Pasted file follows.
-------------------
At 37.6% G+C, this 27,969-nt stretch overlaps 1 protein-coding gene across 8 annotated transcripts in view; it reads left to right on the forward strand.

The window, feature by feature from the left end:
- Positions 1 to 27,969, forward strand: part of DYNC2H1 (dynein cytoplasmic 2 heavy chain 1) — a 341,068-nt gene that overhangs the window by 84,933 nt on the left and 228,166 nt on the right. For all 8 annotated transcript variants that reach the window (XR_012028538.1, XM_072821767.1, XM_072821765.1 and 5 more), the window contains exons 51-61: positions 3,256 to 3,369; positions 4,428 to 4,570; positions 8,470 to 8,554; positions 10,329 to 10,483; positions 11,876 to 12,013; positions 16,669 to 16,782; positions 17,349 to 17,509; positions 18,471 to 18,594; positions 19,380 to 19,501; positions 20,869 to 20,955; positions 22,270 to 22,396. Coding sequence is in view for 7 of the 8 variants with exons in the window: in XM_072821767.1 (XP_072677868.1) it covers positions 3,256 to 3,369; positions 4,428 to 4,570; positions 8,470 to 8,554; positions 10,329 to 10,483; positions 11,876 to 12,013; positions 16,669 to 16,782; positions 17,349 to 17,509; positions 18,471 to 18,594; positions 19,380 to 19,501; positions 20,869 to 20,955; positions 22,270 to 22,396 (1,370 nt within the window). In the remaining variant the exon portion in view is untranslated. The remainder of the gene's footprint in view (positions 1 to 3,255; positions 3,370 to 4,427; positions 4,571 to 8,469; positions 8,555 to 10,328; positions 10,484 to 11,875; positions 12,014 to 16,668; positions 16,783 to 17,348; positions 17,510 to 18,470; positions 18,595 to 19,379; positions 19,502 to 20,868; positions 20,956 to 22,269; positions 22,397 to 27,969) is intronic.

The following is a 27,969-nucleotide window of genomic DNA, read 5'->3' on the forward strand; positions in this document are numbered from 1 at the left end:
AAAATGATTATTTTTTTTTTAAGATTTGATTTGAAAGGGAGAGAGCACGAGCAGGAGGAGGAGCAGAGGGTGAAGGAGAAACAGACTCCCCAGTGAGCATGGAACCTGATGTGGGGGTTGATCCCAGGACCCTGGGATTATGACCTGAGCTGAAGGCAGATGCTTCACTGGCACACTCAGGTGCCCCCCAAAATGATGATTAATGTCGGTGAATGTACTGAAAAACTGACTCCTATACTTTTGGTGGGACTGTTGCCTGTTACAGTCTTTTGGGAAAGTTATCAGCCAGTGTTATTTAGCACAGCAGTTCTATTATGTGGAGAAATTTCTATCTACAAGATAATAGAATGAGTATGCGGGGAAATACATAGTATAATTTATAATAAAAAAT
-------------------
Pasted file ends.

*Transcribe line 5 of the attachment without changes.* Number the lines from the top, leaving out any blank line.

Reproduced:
AAAATGATTATTTTTTTTTTAAGATTTGATTTGAAAGGGAGAGAGCACGAGCAGGAGGAGGAGCAGAGGGTGAAGGAGAAACAGACTCCCCAGTGAGCATGGAACCTGATGTGGGGGTTGATCCCAGGACCCTGGGATTATGACCTGAGCTGAAGGCAGATGCTTCACTGGCACACTCAGGTGCCCCCCAAAATGATGATTAATGTCGGTGAATGTACTGAAAAACTGACTCCTATACTTTTGGTGGGACTGTTGCCTGTTACAGTCTTTTGGGAAAGTTATCAGCCAGTGTTATTTAGCACAGCAGTTCTATTATGTGGAGAAATTTCTATCTACAAGATAATAGAATGAGTATGCGGGGAAATACATAGTATAATTTATAATAAAAAAT